Kijana Tashiri Askari has been in solitary confinement since 1994 after he was “validated” as a member of the Black Guerrilla Family. Until recently in California’s prisons, people who were validated as gang members were sentenced to indeterminate stays in the Security Housing Unit (SHU), where they spent nearly 24 hours in windowless cells. In 2012, following two hunger strikes in 2011, CDCR introduced its Step Down program, in which people who had previously been validated as members of prison gangs or Security Threat Groups could ostensibly work their way out of the SHU and into general population. As reported previously in Solitary Watch, there has been some reduction in the number of people in the SHU statewide, although the numbers in Pelican Bay have risen between 2012 and 2014. In this piece, Askari describes his transfer from one supermax prison to another—and his first taste in 20 years of the world outside prison walls. He can be reached at: Kijana Tashiri Askari, s/n Marcus Harrison #H54077, PO Box 3476, 4B1L #31/Step-4, Corcoran, CA 93212-3476. —Victoria Law

= = = = = = = = = = = =

On January 29, 2015, my quest of travel began with a wake-up call at 2:20 am, where I was told to be ready in 30 minutes by the first watch unit officer. Myself and a total of 17 prisoners were all rounded up like “chattel slaves” and placed in the C-facility SHU visiting room holding cells till we boarded the bus at 6 am. In hitting the highway, my sensibilities immediately went through the whirlwind cycle of “shock and awe” via the vivid reminder of what freedom used to entail. I mean think about it, we’re talking about 20 years of being entombed in Pelikkkan Bay’s torture chambers without any environmental stimulation or human contact!! So just imagine how my sense voraciously feasted upon: the sight of cows and horses parlaying in the open fields; the sight of the ocean’s waters roaring and brushing up against the elements of Motha Earth; the sight of enormous mountains and trees, along with green grass and birds flying in the clear blue sky—as free as they wanna be!! The sight of social activity, in seeing other human beings exercising, walking, driving their cars, and doing everything they wanted to do—simply because they were free!!

To my surprise, it got better!! We had a one-hour layover at San Quentin and times definitely have changed since I was last there in the late 80s and early 90s. San Quentin’s lower yard now has tennis courts?! And they’ve completely remodeled the receiving and release (r&r) building.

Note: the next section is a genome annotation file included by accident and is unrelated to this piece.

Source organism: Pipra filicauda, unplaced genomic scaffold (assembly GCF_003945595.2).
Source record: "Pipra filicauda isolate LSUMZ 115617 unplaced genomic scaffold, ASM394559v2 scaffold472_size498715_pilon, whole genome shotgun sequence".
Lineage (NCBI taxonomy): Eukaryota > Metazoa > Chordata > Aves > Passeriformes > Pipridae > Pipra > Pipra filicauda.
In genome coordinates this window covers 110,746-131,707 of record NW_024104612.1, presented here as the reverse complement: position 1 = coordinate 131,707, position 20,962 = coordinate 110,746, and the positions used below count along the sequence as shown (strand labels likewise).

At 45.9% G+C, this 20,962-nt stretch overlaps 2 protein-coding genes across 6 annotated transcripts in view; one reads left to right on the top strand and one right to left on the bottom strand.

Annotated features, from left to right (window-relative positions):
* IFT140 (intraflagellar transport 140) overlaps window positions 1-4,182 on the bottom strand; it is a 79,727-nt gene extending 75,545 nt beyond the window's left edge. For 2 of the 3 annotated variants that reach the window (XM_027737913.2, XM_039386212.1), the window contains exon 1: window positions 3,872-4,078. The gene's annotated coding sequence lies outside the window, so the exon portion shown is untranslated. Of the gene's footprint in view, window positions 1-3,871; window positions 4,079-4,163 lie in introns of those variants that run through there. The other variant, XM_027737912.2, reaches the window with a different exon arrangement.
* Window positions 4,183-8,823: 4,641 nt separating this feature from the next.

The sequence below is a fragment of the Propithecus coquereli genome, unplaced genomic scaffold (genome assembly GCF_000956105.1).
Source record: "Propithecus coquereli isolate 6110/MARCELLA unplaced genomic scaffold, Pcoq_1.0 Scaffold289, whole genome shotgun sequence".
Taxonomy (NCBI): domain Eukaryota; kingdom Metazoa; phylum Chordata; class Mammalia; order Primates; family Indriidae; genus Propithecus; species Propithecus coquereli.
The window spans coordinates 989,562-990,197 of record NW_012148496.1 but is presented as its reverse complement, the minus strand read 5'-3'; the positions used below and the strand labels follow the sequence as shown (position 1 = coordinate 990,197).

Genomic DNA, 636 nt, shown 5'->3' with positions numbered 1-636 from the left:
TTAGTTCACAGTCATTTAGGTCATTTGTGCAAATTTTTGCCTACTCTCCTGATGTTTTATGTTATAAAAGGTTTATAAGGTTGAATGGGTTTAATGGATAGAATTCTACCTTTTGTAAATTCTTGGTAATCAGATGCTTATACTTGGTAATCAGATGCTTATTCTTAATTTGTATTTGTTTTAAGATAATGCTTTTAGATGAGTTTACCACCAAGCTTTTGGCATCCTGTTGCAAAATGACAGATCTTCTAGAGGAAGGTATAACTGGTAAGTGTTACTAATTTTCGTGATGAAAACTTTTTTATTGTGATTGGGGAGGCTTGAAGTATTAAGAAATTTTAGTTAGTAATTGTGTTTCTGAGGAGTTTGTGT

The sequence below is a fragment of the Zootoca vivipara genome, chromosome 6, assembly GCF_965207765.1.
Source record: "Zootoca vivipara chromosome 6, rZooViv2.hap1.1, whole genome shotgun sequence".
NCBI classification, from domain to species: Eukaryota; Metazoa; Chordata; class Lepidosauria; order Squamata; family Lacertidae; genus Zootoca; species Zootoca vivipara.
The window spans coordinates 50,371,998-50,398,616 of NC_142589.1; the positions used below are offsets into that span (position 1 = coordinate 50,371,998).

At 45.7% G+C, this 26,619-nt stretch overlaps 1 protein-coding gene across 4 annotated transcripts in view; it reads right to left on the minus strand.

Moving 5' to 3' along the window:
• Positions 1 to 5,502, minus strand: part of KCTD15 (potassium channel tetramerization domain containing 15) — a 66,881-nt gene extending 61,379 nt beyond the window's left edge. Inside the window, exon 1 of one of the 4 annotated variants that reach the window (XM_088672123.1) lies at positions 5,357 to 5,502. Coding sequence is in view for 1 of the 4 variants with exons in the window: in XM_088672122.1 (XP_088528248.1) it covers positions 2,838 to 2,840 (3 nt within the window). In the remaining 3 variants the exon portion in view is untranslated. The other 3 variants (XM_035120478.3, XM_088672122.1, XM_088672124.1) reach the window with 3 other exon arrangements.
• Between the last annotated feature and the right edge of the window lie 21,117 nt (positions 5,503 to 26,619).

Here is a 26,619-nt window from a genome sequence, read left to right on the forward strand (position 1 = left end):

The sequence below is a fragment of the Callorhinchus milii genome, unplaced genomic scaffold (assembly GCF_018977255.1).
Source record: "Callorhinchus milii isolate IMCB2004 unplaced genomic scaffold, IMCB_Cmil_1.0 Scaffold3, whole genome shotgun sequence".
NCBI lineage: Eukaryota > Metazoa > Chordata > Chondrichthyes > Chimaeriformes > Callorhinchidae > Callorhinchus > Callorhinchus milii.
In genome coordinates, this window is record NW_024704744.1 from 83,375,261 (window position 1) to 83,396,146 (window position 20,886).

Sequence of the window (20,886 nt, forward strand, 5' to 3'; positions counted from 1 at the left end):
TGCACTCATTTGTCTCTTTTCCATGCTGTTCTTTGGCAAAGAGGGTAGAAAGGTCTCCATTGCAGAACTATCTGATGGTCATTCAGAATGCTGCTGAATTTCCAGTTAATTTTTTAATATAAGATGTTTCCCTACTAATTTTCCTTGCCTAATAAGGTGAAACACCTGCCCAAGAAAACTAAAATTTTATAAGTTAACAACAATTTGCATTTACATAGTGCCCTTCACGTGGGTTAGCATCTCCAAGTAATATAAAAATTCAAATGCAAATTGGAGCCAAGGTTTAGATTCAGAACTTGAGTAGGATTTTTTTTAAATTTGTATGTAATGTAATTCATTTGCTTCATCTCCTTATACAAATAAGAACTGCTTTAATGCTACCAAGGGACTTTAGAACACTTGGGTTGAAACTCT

As we left San Quentin, I was reminded of the old saying: “That some gifts just keep on giving.” As I was able to take in the sights of the historic landmarks of the new Bay Bridge extension, the Golden Gate and San Rafael bridges, the BART train, and part of my hometown in West Oakland, California, via the West MacArthur Maze Freeway. While not a religious person, I thought I had died and gone to heaven. Because as a person serving a life sentence, I never would’ve believed that the good fortunes of seeing home would come to fruition in my lifetime…ever again.

The safari from Pelikkkan Bay continued…while awaiting transfer to Corcoran SHU per Step 4 status of the Step Down program (SDP) in the Administrative Segregation Unit (Ad Seg) at Deuvel Vocational Institution (DVI)-Tracy State Prison (“slave kamp”) via the now standard week-long layover. The only good things about DVI were:

1. The food is prepared with seasoning and taste a whole lot better, and they still issue real jelly and syrup unlike Pelikkkan Bay;

2. You finally see prison guards of color (“Afrikans/Mexicans”) who treat you fairly decent; and

3. They’ve upgraded the r&r holding cell area with top-of-the-line flat screen TVs where they’ve showed us quality “grown folk” movies that just came out, which is a complete 360[1] from the kindergarten flicks shown at Pelikkkan Bay.

However, the living conditions in the Ad Seg unit of L-Wing are outright deplorable, filthy and disgusting. The cell sinks are broken with holes in them and the drinking water is brown!! It’s like drinking water from a water hole in an underdeveloped country!! And you know the water is compromised when the prison guards are walking around with bottles of drinking water for themselves and when your soap doesn’t even lather up during showers. Every environmental water agency needs to be notified about this—so that it can be investigated and corrected ASAP!! There is no telling what level of contaminants these prisoners are being forced to drink?!

On February 3, 2015, we were back on the road and for the first time in 20 years, I had the pleasure of seeing the sun rise!! The script couldn’t have played out any better, until the rude awakening of my arrival to the Corcoran Slave Planation, my new internment kamp for the next foreseeable years…via indefinite SHU status.